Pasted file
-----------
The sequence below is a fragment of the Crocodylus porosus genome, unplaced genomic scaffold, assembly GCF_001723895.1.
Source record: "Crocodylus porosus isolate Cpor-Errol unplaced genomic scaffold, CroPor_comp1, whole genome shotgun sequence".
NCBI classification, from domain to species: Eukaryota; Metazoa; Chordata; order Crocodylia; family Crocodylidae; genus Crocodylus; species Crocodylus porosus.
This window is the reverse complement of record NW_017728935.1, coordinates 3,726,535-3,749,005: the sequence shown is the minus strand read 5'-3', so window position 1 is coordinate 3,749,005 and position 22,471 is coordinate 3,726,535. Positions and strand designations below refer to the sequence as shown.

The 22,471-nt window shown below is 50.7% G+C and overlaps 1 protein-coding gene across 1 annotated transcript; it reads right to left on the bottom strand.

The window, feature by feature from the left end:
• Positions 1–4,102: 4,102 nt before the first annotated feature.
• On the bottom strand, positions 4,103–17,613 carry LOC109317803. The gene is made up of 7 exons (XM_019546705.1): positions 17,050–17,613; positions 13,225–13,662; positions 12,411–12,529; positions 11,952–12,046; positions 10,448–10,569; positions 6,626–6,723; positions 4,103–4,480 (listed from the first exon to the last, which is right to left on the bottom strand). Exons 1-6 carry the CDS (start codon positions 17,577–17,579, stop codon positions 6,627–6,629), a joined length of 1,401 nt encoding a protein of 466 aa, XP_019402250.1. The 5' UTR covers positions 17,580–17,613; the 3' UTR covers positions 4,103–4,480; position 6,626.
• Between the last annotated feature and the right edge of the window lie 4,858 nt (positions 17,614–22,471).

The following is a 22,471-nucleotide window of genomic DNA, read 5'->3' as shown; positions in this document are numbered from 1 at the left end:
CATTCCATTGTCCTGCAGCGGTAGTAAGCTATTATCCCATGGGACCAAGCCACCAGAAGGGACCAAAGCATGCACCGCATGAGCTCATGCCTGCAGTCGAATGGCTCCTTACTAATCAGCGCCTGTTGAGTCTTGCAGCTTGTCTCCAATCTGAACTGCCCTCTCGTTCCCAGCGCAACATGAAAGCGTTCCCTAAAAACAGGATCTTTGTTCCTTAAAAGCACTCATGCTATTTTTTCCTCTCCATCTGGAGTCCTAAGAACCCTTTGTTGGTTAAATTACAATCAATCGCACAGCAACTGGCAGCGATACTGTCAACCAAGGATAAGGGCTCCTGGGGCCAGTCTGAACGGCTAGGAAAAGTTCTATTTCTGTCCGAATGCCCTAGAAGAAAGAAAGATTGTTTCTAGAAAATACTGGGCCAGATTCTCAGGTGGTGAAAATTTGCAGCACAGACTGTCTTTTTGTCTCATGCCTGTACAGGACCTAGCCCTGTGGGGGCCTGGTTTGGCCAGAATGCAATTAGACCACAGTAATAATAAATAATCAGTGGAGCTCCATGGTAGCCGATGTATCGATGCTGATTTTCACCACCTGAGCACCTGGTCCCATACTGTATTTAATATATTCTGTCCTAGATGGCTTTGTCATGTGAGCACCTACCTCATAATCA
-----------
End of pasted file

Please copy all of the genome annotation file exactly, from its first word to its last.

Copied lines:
The sequence below is a fragment of the Crocodylus porosus genome, unplaced genomic scaffold, assembly GCF_001723895.1.
Source record: "Crocodylus porosus isolate Cpor-Errol unplaced genomic scaffold, CroPor_comp1, whole genome shotgun sequence".
NCBI classification, from domain to species: Eukaryota; Metazoa; Chordata; order Crocodylia; family Crocodylidae; genus Crocodylus; species Crocodylus porosus.
This window is the reverse complement of record NW_017728935.1, coordinates 3,726,535-3,749,005: the sequence shown is the minus strand read 5'-3', so window position 1 is coordinate 3,749,005 and position 22,471 is coordinate 3,726,535. Positions and strand designations below refer to the sequence as shown.

The 22,471-nt window shown below is 50.7% G+C and overlaps 1 protein-coding gene across 1 annotated transcript; it reads right to left on the bottom strand.

The window, feature by feature from the left end:
• Positions 1–4,102: 4,102 nt before the first annotated feature.
• On the bottom strand, positions 4,103–17,613 carry LOC109317803. The gene is made up of 7 exons (XM_019546705.1): positions 17,050–17,613; positions 13,225–13,662; positions 12,411–12,529; positions 11,952–12,046; positions 10,448–10,569; positions 6,626–6,723; positions 4,103–4,480 (listed from the first exon to the last, which is right to left on the bottom strand). Exons 1-6 carry the CDS (start codon positions 17,577–17,579, stop codon positions 6,627–6,629), a joined length of 1,401 nt encoding a protein of 466 aa, XP_019402250.1. The 5' UTR covers positions 17,580–17,613; the 3' UTR covers positions 4,103–4,480; position 6,626.
• Between the last annotated feature and the right edge of the window lie 4,858 nt (positions 17,614–22,471).

The following is a 22,471-nucleotide window of genomic DNA, read 5'->3' as shown; positions in this document are numbered from 1 at the left end:
CATTCCATTGTCCTGCAGCGGTAGTAAGCTATTATCCCATGGGACCAAGCCACCAGAAGGGACCAAAGCATGCACCGCATGAGCTCATGCCTGCAGTCGAATGGCTCCTTACTAATCAGCGCCTGTTGAGTCTTGCAGCTTGTCTCCAATCTGAACTGCCCTCTCGTTCCCAGCGCAACATGAAAGCGTTCCCTAAAAACAGGATCTTTGTTCCTTAAAAGCACTCATGCTATTTTTTCCTCTCCATCTGGAGTCCTAAGAACCCTTTGTTGGTTAAATTACAATCAATCGCACAGCAACTGGCAGCGATACTGTCAACCAAGGATAAGGGCTCCTGGGGCCAGTCTGAACGGCTAGGAAAAGTTCTATTTCTGTCCGAATGCCCTAGAAGAAAGAAAGATTGTTTCTAGAAAATACTGGGCCAGATTCTCAGGTGGTGAAAATTTGCAGCACAGACTGTCTTTTTGTCTCATGCCTGTACAGGACCTAGCCCTGTGGGGGCCTGGTTTGGCCAGAATGCAATTAGACCACAGTAATAATAAATAATCAGTGGAGCTCCATGGTAGCCGATGTATCGATGCTGATTTTCACCACCTGAGCACCTGGTCCCATACTGTATTTAATATATTCTGTCCTAGATGGCTTTGTCATGTGAGCACCTACCTCATAATCA